Think about what we could do

I’m mad about books. I’ve always been. Especially when stories make you think and question yourself.

For easter, my mum gave me a book called An invisible thread by Laura Schroff and Alex Tresniowski. And I’m hooked. And it definitely made me think about life and people’s actions.

Shortly about the story: Laura Schroff is a successful business woman living in New York in the 80s. One day she gets stopped by a little kid (11 years old) who’s begging for money. She just walks past because it happens daily in New York. But after a few metres, for some reason, she turns around, walks back and invites the little kid to McDonalds. And that’s the beginning of a beautiful friendship between two social classes that wouldn’t happen on a regular basis.


Cambodian Child by me

And it made me think. Actually it made me think about two things. But I guess I’ll talk about one of them first. Privileged societies. I know, there has been too much written about how important it is to stop for a while and appreciate what you have. And that’s true, it really is. But this book just brings it to the next level. A lot of her friends and colleagues are doubting her and her decision to take on a friendship with the little guy, because his life is just so different to hers. And she just continues because for her, it does feel right.

And it’s so nice to read that for a change. Because yes, so many people out there are talking about how lucky we are, living in a society where we have so much and in countries where there’s so little threats. And how we should try and help others, to be able to enjoy that lifestyle as well. But how many of us really do? How many of us work in a soup kitchen at christmas? How many volunteer at refugee halls?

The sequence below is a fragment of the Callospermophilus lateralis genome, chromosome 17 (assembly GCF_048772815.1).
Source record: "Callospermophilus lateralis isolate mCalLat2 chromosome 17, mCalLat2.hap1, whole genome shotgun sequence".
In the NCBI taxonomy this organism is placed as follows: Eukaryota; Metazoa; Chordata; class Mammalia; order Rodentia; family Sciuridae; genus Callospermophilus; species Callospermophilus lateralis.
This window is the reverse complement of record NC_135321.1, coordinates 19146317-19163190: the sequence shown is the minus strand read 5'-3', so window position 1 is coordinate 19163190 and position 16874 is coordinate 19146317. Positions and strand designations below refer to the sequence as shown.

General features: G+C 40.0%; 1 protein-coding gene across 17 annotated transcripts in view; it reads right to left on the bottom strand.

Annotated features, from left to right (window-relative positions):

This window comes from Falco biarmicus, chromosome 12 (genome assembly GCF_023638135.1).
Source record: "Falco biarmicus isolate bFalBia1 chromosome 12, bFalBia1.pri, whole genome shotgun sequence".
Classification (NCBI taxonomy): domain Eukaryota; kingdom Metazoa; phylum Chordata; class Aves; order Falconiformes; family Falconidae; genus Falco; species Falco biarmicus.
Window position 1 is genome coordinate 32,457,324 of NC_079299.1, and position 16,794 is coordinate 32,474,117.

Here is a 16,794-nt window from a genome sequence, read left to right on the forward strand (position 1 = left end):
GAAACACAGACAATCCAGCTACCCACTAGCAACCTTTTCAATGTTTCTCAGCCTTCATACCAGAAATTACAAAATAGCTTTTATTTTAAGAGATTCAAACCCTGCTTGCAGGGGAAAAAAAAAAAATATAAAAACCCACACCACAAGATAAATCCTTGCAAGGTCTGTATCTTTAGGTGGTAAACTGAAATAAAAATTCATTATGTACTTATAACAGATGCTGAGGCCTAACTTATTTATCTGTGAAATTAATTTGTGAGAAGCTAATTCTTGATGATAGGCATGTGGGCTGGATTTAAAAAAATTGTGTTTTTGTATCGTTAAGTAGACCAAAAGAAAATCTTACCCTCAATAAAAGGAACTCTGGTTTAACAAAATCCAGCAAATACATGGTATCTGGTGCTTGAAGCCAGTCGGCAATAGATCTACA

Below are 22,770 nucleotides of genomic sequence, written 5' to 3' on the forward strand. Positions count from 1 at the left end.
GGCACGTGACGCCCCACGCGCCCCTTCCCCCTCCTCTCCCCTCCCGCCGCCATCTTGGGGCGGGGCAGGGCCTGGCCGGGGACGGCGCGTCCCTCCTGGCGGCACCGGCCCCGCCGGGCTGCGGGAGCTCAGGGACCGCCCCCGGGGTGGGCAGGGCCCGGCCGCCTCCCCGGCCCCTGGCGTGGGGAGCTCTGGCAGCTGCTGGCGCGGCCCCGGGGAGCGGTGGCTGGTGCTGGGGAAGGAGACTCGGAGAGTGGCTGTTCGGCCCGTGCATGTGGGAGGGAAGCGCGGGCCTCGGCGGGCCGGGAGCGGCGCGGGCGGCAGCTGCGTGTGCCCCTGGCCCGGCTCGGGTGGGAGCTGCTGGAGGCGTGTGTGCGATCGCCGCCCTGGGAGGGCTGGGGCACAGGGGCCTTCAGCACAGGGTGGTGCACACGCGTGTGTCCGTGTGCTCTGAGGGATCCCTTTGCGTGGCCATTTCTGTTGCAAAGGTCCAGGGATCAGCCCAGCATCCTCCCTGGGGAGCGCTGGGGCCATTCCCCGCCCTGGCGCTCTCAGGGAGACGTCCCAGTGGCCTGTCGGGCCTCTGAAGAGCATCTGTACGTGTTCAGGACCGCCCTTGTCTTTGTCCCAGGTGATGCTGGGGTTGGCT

I think the biggest step most people take out of their happy-society-bubble is to gather all their unnecessary belongings, such as clothes or shoes, pack them into a box and ship them off to Haiti, Nepal or any other country that just suffered a horrible environmental disaster. And don’t get me wrong, I think this is the least we can do. And unfortunately, I have to admit, that it’s all I do most of the time.

But I really do hope that more people take Laura Schroff as their role model and make the effort to stop for a second, see the misery in someone’s eyes and just, all doubts aside, help to make this person’s life a little bit. Even if it’s just with a smile, a coin or a cookie.

P.S.: I’m not saying I’ve never given a homeless person any money. But I think you get the point. And it also has to be added, that Laura Schroff had a tough childhood herself (which is explained in the book as well) and she might feel more connected to a child in need but that doesn’t make it less of a goal for the people in this world to reach.

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